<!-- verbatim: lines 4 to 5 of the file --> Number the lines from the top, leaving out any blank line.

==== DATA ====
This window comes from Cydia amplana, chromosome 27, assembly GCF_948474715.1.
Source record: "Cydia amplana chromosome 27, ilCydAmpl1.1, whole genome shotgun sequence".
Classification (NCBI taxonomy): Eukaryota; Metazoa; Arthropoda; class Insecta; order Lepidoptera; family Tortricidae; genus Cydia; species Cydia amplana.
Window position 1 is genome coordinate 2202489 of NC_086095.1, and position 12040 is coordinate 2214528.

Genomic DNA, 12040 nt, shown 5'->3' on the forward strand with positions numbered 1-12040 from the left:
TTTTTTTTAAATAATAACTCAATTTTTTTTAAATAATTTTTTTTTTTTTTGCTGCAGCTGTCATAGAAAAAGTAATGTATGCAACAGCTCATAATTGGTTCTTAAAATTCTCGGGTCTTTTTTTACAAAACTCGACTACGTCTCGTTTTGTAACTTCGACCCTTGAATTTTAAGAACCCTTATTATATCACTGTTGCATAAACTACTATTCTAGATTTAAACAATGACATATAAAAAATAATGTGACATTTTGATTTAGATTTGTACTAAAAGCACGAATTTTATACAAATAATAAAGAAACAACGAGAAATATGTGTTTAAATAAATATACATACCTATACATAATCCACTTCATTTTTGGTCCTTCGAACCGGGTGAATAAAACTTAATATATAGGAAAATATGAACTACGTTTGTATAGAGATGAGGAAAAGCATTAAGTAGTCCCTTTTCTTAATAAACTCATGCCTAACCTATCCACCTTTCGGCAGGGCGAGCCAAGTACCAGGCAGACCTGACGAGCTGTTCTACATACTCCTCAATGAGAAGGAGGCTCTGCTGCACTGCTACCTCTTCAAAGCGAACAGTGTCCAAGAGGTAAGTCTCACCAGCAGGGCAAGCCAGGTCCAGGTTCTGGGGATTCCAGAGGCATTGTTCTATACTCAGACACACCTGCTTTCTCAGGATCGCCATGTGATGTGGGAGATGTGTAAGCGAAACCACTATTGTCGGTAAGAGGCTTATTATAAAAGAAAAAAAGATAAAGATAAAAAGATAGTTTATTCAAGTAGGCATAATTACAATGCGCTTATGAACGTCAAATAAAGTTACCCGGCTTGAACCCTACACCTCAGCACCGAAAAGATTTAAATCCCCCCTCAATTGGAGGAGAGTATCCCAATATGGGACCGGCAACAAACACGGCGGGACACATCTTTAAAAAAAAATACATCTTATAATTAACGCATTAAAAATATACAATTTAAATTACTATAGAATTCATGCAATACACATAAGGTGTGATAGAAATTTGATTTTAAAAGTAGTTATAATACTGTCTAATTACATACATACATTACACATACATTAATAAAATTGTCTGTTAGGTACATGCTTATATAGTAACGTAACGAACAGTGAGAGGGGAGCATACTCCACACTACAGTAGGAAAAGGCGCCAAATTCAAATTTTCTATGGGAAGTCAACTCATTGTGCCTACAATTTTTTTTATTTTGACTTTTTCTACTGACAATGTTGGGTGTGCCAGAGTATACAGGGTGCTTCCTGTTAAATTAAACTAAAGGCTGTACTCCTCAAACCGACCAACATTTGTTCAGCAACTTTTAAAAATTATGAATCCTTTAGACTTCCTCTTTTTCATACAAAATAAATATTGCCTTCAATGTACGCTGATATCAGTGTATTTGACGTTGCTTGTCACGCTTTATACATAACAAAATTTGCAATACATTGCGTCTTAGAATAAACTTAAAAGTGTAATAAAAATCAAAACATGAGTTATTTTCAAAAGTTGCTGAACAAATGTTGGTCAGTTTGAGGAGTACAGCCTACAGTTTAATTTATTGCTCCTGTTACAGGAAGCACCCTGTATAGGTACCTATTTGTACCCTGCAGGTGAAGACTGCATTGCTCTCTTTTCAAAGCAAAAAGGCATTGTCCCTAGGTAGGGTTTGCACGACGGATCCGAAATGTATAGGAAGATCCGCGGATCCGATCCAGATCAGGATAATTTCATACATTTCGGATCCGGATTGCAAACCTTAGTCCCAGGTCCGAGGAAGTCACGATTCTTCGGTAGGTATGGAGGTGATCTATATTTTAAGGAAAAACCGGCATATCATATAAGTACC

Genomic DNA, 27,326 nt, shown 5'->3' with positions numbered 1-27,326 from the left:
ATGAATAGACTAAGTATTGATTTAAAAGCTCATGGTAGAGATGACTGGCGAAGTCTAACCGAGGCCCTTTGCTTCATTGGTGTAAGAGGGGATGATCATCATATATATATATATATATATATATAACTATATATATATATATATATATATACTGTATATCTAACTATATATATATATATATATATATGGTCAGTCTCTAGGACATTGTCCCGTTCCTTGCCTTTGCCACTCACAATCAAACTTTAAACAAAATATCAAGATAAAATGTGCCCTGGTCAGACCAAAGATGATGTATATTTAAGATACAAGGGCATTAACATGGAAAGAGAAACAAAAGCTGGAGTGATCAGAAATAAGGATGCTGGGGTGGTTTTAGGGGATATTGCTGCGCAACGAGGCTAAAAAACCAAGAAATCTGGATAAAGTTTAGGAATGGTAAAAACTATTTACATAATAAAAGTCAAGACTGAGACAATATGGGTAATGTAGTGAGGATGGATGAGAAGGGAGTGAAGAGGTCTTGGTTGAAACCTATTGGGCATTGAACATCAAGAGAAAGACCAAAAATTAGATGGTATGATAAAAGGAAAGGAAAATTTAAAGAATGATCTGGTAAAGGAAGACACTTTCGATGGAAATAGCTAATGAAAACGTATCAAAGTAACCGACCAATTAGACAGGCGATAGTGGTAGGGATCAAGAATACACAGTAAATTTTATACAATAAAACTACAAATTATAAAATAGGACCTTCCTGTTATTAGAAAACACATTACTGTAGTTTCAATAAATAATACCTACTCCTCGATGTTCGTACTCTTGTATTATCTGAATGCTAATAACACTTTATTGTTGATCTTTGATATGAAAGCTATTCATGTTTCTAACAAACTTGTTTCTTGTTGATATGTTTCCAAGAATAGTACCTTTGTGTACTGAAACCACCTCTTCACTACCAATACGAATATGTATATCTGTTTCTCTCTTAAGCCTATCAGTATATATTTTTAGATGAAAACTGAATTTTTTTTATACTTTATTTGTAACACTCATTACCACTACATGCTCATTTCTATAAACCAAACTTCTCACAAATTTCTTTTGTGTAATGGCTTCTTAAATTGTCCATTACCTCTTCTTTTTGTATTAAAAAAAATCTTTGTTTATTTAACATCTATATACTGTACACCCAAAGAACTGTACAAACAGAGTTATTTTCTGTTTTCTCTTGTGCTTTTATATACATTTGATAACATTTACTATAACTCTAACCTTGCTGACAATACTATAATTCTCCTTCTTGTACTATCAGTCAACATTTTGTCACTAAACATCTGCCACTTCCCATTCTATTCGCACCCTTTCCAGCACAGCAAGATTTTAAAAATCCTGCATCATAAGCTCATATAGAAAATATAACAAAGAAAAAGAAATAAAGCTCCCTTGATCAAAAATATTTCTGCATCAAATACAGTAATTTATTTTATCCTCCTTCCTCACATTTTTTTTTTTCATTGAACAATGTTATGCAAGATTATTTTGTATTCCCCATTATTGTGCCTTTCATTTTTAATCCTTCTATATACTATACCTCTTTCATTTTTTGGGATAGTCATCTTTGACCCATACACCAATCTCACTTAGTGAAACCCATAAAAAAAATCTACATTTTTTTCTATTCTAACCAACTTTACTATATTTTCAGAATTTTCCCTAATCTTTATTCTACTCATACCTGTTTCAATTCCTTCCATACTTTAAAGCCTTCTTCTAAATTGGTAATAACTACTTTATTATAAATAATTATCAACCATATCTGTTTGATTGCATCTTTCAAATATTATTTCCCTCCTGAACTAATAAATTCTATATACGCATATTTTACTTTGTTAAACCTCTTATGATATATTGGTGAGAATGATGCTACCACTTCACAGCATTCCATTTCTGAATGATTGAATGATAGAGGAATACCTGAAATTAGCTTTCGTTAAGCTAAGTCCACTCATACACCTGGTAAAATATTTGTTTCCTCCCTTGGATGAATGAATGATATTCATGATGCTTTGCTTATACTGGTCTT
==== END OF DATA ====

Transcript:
Window position 1 is genome coordinate 2202489 of NC_086095.1, and position 12040 is coordinate 2214528.

Genomic DNA, 12040 nt, shown 5'->3' on the forward strand with positions numbered 1-12040 from the left: